To day is the anniversary of my reception into the Church. I was not born a Catholic. I was baptised in a Methodist chapel, and I attended another Methodist chapel as a child. On the wall above the pulpit was a banner proclaiming: ‘God is love’; do not ask how, but I knew it was the truth. I knew God loved me and I had faith in Him, and even though, after the age of 9 (when my mother became seriously ill) I stopped going to the chapel, I read my Bible and knew God loved me.
Always interested in history, I read voraciously, and one thing that struck me was that there was a great caesura between the sort of Christianity practiced in the Middle Ages, and that which I had encountered. I read Julian of Norwich and Margery Kempe, and Chaucer, and I looked with wonder at the art of the period before the 1530s, and then I found something quite different, plainer, dourer, meaner, succeeding it. But as I read more literature, I discovered that that old sensibility – a Christianity shaped by its English location, survived. One sees that in the work of one of my favourite poets George Herbert, and also in Andrews and Eliot, but I see it, too, in Bunyan and John and Charles Wesley. There is what I can only call an English sensibility which runs like a golden threat through Christianity in these islands. I found it in the High Anglican tradition of Newman, Keble and Pusey. It is expressed perfectly in Eliot’s Little Gidding:
You are not here to verify,
Instruct yourself, or inform curiosity
Or carry report. You are here to kneel
Where prayer has been valid. And prayer is more
Than an order of words, the conscious occupation
Of the praying mind, or the sound of the voice praying.
And what the dead had no speech for, when living,
They can tell you, being dead: the communication
Of the dead is tongued with fire beyond the language of the living.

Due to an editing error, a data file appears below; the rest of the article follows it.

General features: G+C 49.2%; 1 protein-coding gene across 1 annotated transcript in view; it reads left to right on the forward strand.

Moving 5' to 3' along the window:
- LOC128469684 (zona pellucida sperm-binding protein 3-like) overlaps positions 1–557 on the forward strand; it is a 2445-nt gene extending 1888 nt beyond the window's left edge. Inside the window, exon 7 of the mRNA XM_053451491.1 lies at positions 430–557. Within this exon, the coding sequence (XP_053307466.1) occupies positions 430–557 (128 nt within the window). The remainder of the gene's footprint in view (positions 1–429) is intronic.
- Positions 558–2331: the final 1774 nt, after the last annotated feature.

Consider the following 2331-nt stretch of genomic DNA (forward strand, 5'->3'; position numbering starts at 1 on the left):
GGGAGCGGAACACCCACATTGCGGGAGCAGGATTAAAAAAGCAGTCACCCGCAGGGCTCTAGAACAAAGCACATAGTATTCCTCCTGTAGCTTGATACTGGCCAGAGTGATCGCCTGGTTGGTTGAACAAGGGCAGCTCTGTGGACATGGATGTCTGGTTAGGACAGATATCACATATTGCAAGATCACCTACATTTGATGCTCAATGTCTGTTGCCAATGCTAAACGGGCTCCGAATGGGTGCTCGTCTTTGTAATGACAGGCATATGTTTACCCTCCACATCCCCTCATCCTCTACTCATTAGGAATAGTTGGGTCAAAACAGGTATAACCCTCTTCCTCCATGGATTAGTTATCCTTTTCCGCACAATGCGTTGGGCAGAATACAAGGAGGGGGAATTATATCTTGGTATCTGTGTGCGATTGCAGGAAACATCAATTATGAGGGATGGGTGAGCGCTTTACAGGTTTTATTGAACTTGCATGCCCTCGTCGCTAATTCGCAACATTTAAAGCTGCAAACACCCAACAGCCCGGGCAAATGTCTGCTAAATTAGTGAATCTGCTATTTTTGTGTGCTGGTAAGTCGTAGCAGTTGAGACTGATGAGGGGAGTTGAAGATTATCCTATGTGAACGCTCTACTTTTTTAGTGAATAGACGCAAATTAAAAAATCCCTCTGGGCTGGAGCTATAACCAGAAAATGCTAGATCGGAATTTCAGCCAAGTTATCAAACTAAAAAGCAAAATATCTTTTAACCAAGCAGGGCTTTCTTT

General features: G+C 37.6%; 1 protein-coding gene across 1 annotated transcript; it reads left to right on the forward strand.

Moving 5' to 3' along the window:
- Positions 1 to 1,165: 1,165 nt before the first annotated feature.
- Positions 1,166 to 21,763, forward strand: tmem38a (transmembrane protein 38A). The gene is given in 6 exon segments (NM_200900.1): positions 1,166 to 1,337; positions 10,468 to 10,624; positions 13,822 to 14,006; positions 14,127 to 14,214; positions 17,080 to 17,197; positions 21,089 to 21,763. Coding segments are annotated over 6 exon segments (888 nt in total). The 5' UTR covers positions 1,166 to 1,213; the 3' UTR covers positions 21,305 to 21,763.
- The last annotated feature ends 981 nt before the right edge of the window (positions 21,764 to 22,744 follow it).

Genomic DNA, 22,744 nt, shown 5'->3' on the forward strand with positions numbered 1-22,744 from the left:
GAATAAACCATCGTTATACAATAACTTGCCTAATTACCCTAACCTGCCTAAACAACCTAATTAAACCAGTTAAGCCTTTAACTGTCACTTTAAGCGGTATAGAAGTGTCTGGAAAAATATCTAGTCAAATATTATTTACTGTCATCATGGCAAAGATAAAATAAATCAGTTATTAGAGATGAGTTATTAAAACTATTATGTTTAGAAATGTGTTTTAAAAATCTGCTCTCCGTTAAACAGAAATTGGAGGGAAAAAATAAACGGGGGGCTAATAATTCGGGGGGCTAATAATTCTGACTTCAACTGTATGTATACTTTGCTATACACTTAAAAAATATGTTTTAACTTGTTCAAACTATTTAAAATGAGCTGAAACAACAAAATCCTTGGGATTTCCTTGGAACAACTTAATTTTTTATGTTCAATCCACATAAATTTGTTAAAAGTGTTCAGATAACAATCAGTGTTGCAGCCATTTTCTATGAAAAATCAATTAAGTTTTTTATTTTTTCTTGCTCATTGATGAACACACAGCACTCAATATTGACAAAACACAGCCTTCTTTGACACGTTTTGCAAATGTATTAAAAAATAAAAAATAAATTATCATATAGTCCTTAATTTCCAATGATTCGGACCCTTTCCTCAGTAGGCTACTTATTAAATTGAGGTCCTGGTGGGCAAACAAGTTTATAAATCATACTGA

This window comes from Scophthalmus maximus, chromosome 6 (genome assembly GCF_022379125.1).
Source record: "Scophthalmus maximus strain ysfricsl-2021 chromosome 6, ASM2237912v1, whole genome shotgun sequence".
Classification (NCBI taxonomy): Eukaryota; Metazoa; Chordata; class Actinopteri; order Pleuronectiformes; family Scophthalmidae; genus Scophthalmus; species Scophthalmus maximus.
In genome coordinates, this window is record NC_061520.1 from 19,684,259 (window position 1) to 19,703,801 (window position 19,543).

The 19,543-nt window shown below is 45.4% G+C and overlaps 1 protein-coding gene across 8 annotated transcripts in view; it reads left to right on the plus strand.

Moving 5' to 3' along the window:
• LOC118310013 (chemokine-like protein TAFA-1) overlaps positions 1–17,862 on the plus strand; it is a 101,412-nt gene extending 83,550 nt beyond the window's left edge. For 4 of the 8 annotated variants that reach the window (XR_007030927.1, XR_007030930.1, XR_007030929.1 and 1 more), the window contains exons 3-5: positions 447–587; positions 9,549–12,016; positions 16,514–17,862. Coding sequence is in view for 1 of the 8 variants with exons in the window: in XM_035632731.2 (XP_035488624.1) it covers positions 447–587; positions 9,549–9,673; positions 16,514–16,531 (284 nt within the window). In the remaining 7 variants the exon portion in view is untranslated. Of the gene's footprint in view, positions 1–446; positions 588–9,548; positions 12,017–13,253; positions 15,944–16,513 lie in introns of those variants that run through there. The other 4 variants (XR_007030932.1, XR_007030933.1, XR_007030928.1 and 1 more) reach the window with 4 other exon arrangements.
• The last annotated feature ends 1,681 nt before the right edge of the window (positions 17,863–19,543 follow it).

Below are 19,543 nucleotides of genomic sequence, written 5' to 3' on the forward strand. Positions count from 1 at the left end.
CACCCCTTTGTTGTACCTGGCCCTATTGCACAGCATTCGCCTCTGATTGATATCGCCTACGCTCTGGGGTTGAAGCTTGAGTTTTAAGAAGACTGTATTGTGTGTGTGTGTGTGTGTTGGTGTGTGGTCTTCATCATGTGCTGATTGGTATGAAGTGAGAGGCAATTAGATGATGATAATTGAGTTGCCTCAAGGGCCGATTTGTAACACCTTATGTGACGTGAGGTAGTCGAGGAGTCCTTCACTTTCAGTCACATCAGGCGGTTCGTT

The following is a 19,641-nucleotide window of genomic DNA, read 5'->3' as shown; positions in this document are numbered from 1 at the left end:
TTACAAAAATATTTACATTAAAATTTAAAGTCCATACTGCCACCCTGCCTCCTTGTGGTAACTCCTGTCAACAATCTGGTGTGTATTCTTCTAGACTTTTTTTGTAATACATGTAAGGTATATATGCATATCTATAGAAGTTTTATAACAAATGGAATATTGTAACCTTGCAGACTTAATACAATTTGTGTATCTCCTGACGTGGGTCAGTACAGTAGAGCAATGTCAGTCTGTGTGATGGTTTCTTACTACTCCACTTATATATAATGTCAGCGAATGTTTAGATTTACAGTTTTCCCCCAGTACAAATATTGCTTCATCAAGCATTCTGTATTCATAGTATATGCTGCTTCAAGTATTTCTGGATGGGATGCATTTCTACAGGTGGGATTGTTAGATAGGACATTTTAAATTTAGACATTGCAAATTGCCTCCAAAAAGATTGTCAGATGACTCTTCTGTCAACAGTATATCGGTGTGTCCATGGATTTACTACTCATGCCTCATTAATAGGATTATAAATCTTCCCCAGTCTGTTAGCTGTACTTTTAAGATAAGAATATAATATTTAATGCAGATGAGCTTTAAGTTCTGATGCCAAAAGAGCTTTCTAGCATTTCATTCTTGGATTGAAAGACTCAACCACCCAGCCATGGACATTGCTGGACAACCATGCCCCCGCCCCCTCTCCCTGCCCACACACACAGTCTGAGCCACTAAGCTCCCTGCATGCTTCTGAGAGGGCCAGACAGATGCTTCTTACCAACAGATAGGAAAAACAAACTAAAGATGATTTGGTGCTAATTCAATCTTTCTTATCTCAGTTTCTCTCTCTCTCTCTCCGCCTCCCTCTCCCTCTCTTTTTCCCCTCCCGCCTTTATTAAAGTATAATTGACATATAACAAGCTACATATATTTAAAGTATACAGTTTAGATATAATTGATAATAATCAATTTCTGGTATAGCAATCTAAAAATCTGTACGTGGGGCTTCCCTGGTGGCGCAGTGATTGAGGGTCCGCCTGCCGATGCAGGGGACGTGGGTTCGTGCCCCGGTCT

Here, the intersection of the timeless moment
Is England and nowhere. Never and always.
We encounter the Eternal in prayer and at the Eucharist, but we do so in a particular place, and we come to that place with the baggage not only of who we are, but of the places which have shaped us. In Eliot’s words:
A people without history
Is not redeemed from time, for history is a pattern
Of timeless moments. So, while the light fails
On a winter’s afternoon, in a secluded chapel
History is now and England.
That last sense, which has suffused me in many a church, is ‘England, and nowhere’. It is a tradition which, for an Englishman begins with Augustine’s mission, but which acknowledges that Bede’s description of what happened at the Synod of Whitby in 664 has implications for what followed.
In English Orthodox circles, there is a desire to find in St Wilfrid’s opponents, the voice of a more ‘authentic’ British Christianity. That is understandable; if one rejects Rome, then the decision taken at Whitby to go with Roman ways must be a caesura. But if one takes Wilfrid’s arguments as seriously as the Synod did, they become compelling reasons for seeing the long Catholic tradition as authentically English. As the Saint explained when dealing with the contested question of the date of Easter:
Wilfrid then named all the major places in the world that the Roman method was adopted and intimated that it was only the Picts and the British who obstinately did otherwise and were ‘foolishly attempting to fight against the whole world.’ Colman objected to Wilfrid saying that they were foolish citing that they followed the apostle reckoned worthy to recline on the breast of the Lord (John).
At this Wilfrid explained that actually John celebrated Easter according to the decrees of Mosaic law from the evening of the 14th day of the first month (Nisan) irrespective of whether it fell on the Sabbath or not, whereas the Celtic calculation made Easter the first Sunday between the 14th and 20th day of the first moon. Wilfrid explained that the Roman calculation was based on Peter’s preaching in Rome where he waited for the rising of the moon on the 14th day of the first moon and if in the morning it was the Lord’s day, then Easter was on that day, if not, he waited for the first Sunday up to the 21st and began the Easter ceremonies the night before so it came about that Easter Sunday was kept on the first Sunday between the 15th and the 21st day of the first moon. Wilfrid then faced Colman and said ‘in your calculation you follow neither John or Peter, neither the law nor the Gospel
It was either the authority of Peter, or of whom? In the end, the only ‘other’ was oneself. Tempting as it is (because many I respect do it) to see ‘Celtic Christianity’ through some modern Romantic haze, as deeply ‘spiritual’ and personal, in contrast with Rome’s desire for conformity, that seemed to me to buy into a legend which fits with the contemporary desire for a free-wheeling ‘spirituality’ untied to dogma. Those who want that sort of thing need to find (or perhaps invent by retrofitting) their own ‘tradition’. For me, reaching back to Whitby, it was clear there was only one direction of travel. The phone call to my local priest followed.